Loot Boxes have become a mostly hated part of the gaming industry today. While they usually get a pass on Free-2-Play games, almost all gamers hate seeing this in full priced games. Recently, South Korea’s Fair Trade Commission (FTC) fined three Korean Developers for their Loot Box Practices. The heaviest hit is Nexon, who is best known for Counter Strike Online 2 and Sudden Attack. They recieved a $882,700 penalty and $5,200 fine. Netmarble received a $42,300 penalty and $14,100 due to the loot boxes in their Star Wars: Force Arena and Marvel: Future Fight. Lastly, Next Floor received a $4,700 fine thanks to Destiny Child.
What did they do?
Nexon was fined due to misleading customers with loot boxes during events. Nexon held an event where loot boxes could be purchased for roughly $0.85 to get items for an event. The problem was that the odds of gathering all 16 required pieces were as low as 0.5%. Naturally, this preyed on some player’s tendencies to spend before thinking. Aimed for those players who think “Maybe the next one will have it.” One customer reportedly spent $430 without the odds ever being revealed. Hmm, all that money spent and the odds were that heavily stacked against him. Doesn’t that strike you as unethical in the least? South Korea thought so, fining them for deceptive practices (Not disclosing the odds or revealing odds outside of reason).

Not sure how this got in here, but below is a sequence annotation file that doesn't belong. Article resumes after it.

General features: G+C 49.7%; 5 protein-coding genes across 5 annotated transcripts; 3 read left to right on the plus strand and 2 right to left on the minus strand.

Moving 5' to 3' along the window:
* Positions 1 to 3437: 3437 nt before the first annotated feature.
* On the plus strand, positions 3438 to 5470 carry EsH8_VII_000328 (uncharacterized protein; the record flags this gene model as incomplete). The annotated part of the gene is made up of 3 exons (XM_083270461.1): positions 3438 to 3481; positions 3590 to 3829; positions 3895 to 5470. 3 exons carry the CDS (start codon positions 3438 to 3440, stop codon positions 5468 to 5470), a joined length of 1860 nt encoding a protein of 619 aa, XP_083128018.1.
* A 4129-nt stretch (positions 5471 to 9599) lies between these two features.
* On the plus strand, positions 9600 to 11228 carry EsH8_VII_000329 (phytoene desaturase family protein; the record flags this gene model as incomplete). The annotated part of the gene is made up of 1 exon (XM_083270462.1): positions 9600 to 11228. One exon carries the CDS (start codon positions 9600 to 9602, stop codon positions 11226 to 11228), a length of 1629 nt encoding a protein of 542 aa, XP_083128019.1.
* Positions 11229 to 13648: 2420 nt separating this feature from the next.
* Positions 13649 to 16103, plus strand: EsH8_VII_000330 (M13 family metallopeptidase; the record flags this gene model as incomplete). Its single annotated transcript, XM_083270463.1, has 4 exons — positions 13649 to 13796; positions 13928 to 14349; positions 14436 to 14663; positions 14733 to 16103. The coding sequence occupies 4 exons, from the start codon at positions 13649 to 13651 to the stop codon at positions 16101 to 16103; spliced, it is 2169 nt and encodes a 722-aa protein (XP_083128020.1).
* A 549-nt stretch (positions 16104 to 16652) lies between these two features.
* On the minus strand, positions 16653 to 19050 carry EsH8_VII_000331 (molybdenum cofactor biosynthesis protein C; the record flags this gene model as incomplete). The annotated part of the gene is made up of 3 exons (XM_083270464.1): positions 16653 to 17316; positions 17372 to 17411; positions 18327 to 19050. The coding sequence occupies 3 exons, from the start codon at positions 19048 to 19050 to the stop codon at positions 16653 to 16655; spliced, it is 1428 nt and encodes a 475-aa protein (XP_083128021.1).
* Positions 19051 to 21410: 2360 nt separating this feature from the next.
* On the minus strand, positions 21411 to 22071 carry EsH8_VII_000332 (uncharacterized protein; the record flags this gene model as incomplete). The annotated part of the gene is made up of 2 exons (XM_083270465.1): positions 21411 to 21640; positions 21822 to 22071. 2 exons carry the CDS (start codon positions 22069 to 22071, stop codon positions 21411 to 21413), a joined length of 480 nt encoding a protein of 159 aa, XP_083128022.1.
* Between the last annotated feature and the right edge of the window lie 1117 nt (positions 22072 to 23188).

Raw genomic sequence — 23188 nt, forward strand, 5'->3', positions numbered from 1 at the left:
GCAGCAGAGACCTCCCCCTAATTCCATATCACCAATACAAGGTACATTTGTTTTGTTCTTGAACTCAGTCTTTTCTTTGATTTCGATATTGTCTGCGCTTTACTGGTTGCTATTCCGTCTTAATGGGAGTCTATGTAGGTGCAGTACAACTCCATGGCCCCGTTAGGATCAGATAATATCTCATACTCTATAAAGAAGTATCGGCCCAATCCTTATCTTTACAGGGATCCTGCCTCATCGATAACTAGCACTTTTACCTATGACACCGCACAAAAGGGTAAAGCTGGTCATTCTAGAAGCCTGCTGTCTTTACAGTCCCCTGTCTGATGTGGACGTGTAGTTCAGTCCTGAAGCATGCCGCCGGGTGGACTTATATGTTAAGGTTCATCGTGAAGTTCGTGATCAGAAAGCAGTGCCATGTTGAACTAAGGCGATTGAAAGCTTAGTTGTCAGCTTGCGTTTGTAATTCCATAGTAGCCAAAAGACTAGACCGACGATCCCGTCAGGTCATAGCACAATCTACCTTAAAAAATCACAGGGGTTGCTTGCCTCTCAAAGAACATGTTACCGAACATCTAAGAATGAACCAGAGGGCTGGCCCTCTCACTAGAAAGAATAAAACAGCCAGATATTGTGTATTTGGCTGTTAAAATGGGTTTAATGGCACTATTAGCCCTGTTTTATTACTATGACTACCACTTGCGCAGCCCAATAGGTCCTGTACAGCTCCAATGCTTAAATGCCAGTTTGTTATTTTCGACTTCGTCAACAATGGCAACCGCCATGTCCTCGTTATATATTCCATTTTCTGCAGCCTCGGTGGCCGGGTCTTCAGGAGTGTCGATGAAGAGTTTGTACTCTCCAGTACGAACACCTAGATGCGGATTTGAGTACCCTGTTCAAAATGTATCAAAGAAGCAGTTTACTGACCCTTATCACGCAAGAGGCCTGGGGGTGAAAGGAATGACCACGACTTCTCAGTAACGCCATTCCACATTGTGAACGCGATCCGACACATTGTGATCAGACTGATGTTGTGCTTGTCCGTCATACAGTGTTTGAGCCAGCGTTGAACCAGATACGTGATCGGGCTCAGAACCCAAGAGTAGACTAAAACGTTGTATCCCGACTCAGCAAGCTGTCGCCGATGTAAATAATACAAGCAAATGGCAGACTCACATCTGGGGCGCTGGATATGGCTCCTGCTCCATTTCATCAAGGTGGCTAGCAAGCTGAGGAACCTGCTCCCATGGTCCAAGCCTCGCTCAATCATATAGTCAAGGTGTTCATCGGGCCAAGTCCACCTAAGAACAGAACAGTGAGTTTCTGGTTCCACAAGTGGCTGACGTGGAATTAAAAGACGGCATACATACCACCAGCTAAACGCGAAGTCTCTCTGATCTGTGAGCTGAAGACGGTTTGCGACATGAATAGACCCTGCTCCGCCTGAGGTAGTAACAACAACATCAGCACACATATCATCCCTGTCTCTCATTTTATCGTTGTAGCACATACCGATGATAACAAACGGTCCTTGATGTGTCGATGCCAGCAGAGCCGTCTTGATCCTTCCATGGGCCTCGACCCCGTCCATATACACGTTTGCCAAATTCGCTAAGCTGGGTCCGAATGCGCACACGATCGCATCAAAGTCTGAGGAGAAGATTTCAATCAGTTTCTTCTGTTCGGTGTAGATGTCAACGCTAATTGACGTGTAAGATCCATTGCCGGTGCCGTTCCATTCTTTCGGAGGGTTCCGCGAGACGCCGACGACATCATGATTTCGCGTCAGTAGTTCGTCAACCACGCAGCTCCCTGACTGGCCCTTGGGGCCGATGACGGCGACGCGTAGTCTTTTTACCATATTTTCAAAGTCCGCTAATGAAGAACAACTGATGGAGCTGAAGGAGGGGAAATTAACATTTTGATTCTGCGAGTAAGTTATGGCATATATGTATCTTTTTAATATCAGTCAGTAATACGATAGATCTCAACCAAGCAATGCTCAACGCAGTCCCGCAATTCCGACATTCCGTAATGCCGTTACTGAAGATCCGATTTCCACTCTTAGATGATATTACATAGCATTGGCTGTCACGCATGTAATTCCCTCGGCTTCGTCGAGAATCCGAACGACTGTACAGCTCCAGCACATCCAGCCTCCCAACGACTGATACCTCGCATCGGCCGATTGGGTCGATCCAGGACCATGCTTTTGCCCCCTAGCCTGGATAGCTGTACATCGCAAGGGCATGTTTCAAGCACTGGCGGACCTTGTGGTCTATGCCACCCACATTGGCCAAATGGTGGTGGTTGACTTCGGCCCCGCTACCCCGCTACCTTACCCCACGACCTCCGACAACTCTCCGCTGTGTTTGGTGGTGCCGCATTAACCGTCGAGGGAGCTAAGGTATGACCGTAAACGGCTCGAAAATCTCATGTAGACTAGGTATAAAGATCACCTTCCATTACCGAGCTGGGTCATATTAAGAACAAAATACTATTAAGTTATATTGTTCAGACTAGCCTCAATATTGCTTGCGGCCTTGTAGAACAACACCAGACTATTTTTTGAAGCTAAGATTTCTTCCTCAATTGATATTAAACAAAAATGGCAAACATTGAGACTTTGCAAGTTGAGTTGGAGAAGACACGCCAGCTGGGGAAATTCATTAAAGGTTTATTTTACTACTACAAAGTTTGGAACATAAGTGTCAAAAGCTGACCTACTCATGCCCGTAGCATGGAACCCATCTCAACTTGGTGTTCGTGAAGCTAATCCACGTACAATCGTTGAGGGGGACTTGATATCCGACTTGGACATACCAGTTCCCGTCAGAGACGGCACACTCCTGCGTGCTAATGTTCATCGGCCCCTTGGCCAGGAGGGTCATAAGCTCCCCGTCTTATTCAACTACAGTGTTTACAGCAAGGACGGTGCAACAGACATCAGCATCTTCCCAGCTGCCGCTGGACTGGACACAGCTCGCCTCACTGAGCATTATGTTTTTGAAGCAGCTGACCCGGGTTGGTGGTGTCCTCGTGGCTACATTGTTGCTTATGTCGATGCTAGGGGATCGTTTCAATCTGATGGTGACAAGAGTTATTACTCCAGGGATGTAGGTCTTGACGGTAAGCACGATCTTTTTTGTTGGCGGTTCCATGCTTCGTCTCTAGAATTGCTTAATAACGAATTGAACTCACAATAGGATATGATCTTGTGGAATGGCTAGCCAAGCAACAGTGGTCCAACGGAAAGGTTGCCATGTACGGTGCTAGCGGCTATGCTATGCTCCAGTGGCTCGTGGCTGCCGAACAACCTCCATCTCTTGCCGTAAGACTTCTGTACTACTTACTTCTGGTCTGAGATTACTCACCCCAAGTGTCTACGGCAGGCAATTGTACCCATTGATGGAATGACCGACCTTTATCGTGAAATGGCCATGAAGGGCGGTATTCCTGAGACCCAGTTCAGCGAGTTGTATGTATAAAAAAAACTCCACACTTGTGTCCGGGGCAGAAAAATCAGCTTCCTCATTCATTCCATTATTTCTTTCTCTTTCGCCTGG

Nexon Says “We Won’t Stop.”
After the penalty and fine, Nexon released this statement:
“In our puzzle event, we used the phrase ‘random provision’ to suggest the items would be provided at random, and that the odds of obtaining each puzzle piece were different. However, the FTC interpreted the phrase as suggesting equal odds. We plan to work on obtaining an additional review of this issue in the future.”
So, how does “Random Provision” determine if the odds for each item are random or if they are all equally random? Because they don’t want to disclose the odds. Why else would countries like China pass a law requiring odds be disclosed to customers? Overwatch in China tried to skirt past this law by selling a premium currency to buy loot boxes. Thus, customers are buying the currency, not loot boxes. All because they don’t want to disclose the odds.
The War against Loot Boxes Continues
Ever sense the release of Star Wars Battlefront 2 (EA), Loot Box use has received negative reactions from customers across the board. Customers have had enough with predatory ways some Publishers/Developers are using to increase their profit margins. Anger over Loot Boxes reached a point where State and Federal Government began to look into regulating the gaming industry to protect consumers. The outcry became strong enough that Bioware began to fear for their upcoming title, Anthem, rotting on store shelves because of this. Monolith Productions have already begun steps to remove Shadow of War’s premium currency and War Chests (Premium Loot Boxes) from their games. This will leave only loot boxes purchasable through in-game currency.
It would seem that 2017-2018, the Gaming Industry received a reality check from their customers. Predatory practices are bad for business.